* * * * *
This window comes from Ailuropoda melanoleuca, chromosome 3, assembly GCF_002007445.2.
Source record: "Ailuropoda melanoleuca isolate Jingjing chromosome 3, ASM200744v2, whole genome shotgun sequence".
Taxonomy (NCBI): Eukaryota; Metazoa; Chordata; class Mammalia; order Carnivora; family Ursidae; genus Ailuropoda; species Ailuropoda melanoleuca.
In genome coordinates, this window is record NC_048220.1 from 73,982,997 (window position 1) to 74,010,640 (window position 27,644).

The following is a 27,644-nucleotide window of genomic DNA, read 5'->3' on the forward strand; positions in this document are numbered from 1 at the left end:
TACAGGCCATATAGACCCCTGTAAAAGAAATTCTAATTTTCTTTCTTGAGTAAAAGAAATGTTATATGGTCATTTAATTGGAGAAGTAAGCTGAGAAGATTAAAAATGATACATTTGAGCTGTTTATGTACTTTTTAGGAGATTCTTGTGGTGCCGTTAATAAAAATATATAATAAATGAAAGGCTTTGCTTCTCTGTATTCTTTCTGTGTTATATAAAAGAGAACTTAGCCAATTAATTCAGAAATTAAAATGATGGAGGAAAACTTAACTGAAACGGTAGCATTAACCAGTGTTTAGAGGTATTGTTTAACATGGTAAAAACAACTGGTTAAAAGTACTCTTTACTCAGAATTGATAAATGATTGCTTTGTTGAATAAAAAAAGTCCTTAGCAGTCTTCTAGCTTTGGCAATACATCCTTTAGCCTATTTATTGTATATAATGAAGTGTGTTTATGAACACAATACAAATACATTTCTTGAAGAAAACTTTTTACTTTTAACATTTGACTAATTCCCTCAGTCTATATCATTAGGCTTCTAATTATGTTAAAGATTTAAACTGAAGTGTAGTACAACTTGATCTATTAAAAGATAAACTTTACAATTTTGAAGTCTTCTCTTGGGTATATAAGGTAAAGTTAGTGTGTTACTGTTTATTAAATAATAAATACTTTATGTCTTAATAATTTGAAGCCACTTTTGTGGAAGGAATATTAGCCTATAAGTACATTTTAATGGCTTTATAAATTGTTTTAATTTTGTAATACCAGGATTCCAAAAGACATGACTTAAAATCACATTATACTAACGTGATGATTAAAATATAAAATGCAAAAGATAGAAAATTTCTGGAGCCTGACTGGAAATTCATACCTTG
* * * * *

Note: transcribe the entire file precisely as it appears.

This window comes from Ailuropoda melanoleuca, chromosome 3, assembly GCF_002007445.2.
Source record: "Ailuropoda melanoleuca isolate Jingjing chromosome 3, ASM200744v2, whole genome shotgun sequence".
Taxonomy (NCBI): Eukaryota; Metazoa; Chordata; class Mammalia; order Carnivora; family Ursidae; genus Ailuropoda; species Ailuropoda melanoleuca.
In genome coordinates, this window is record NC_048220.1 from 73,982,997 (window position 1) to 74,010,640 (window position 27,644).

The following is a 27,644-nucleotide window of genomic DNA, read 5'->3' on the forward strand; positions in this document are numbered from 1 at the left end:
TACAGGCCATATAGACCCCTGTAAAAGAAATTCTAATTTTCTTTCTTGAGTAAAAGAAATGTTATATGGTCATTTAATTGGAGAAGTAAGCTGAGAAGATTAAAAATGATACATTTGAGCTGTTTATGTACTTTTTAGGAGATTCTTGTGGTGCCGTTAATAAAAATATATAATAAATGAAAGGCTTTGCTTCTCTGTATTCTTTCTGTGTTATATAAAAGAGAACTTAGCCAATTAATTCAGAAATTAAAATGATGGAGGAAAACTTAACTGAAACGGTAGCATTAACCAGTGTTTAGAGGTATTGTTTAACATGGTAAAAACAACTGGTTAAAAGTACTCTTTACTCAGAATTGATAAATGATTGCTTTGTTGAATAAAAAAAGTCCTTAGCAGTCTTCTAGCTTTGGCAATACATCCTTTAGCCTATTTATTGTATATAATGAAGTGTGTTTATGAACACAATACAAATACATTTCTTGAAGAAAACTTTTTACTTTTAACATTTGACTAATTCCCTCAGTCTATATCATTAGGCTTCTAATTATGTTAAAGATTTAAACTGAAGTGTAGTACAACTTGATCTATTAAAAGATAAACTTTACAATTTTGAAGTCTTCTCTTGGGTATATAAGGTAAAGTTAGTGTGTTACTGTTTATTAAATAATAAATACTTTATGTCTTAATAATTTGAAGCCACTTTTGTGGAAGGAATATTAGCCTATAAGTACATTTTAATGGCTTTATAAATTGTTTTAATTTTGTAATACCAGGATTCCAAAAGACATGACTTAAAATCACATTATACTAACGTGATGATTAAAATATAAAATGCAAAAGATAGAAAATTTCTGGAGCCTGACTGGAAATTCATACCTTG